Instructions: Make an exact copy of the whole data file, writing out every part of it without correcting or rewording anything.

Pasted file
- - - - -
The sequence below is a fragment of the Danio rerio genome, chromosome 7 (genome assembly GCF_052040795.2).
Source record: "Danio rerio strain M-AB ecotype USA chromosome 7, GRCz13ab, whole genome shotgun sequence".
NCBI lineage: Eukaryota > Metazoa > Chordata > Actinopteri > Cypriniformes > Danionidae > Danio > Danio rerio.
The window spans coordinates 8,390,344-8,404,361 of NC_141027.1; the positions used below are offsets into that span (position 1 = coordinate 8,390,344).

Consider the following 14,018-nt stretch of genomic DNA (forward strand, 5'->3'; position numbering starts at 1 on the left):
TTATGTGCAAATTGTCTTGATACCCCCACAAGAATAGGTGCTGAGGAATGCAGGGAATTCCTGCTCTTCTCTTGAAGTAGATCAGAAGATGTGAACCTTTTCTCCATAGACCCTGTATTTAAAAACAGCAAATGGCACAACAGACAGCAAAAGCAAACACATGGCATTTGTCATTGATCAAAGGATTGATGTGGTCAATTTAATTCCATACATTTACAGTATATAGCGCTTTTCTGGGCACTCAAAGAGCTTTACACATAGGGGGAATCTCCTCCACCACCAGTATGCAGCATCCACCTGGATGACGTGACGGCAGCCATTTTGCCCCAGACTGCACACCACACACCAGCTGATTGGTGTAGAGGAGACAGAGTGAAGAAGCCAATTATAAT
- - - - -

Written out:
The sequence below is a fragment of the Danio rerio genome, chromosome 7 (genome assembly GCF_052040795.2).
Source record: "Danio rerio strain M-AB ecotype USA chromosome 7, GRCz13ab, whole genome shotgun sequence".
NCBI lineage: Eukaryota > Metazoa > Chordata > Actinopteri > Cypriniformes > Danionidae > Danio > Danio rerio.
The window spans coordinates 8,390,344-8,404,361 of NC_141027.1; the positions used below are offsets into that span (position 1 = coordinate 8,390,344).

Consider the following 14,018-nt stretch of genomic DNA (forward strand, 5'->3'; position numbering starts at 1 on the left):
TTATGTGCAAATTGTCTTGATACCCCCACAAGAATAGGTGCTGAGGAATGCAGGGAATTCCTGCTCTTCTCTTGAAGTAGATCAGAAGATGTGAACCTTTTCTCCATAGACCCTGTATTTAAAAACAGCAAATGGCACAACAGACAGCAAAAGCAAACACATGGCATTTGTCATTGATCAAAGGATTGATGTGGTCAATTTAATTCCATACATTTACAGTATATAGCGCTTTTCTGGGCACTCAAAGAGCTTTACACATAGGGGGAATCTCCTCCACCACCAGTATGCAGCATCCACCTGGATGACGTGACGGCAGCCATTTTGCCCCAGACTGCACACCACACACCAGCTGATTGGTGTAGAGGAGACAGAGTGAAGAAGCCAATTATAAT